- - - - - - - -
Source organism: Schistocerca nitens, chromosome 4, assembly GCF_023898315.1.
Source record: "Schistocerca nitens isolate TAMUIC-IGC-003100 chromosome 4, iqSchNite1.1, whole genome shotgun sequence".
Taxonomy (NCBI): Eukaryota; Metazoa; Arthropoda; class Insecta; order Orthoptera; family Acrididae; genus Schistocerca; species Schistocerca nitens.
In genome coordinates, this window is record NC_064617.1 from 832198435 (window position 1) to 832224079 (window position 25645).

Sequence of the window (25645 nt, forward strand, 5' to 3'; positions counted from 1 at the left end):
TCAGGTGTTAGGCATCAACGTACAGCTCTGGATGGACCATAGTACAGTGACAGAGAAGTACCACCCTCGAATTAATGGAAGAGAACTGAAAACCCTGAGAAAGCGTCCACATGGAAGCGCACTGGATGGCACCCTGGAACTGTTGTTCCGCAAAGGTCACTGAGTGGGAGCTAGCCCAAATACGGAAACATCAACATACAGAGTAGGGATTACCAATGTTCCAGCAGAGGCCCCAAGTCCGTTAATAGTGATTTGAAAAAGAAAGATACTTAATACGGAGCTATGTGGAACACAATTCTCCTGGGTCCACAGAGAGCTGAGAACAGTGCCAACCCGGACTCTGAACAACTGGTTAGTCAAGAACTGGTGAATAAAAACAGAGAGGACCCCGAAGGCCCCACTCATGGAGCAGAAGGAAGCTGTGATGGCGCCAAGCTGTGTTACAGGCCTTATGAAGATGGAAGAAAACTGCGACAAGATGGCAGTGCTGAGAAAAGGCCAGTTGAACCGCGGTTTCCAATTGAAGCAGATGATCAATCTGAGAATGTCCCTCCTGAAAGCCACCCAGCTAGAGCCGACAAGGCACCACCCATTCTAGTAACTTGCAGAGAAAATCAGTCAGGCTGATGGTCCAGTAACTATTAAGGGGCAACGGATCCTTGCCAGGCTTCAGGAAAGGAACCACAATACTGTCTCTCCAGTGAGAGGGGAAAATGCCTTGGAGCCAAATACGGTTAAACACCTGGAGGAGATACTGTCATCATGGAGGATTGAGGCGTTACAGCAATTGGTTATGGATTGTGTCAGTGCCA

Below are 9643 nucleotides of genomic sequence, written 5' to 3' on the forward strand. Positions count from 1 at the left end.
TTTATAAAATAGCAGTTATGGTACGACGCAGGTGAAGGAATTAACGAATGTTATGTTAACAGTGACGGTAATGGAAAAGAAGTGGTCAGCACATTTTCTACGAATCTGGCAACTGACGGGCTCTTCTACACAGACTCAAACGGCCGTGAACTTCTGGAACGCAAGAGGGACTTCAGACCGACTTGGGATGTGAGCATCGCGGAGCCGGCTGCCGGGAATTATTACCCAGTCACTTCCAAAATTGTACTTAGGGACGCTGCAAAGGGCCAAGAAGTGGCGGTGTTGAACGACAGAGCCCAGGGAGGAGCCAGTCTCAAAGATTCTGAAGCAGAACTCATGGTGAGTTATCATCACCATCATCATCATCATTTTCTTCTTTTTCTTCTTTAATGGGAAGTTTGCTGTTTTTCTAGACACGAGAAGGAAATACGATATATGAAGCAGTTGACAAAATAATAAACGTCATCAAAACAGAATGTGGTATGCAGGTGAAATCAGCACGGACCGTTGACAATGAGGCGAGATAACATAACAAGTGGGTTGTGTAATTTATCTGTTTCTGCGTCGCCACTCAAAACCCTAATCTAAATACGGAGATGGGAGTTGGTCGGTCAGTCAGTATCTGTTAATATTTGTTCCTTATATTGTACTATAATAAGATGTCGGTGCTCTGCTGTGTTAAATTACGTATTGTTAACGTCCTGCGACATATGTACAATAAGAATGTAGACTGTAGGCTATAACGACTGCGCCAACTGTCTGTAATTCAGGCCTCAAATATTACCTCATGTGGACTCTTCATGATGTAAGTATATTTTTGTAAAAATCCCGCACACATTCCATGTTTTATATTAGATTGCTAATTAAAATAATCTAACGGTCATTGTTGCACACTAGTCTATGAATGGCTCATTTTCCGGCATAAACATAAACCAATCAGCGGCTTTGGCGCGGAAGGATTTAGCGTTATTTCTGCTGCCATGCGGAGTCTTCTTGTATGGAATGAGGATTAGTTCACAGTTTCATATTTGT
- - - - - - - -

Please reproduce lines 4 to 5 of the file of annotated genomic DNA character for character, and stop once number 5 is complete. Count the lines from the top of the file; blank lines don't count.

In genome coordinates, this window is record NC_064617.1 from 832198435 (window position 1) to 832224079 (window position 25645).

Sequence of the window (25645 nt, forward strand, 5' to 3'; positions counted from 1 at the left end):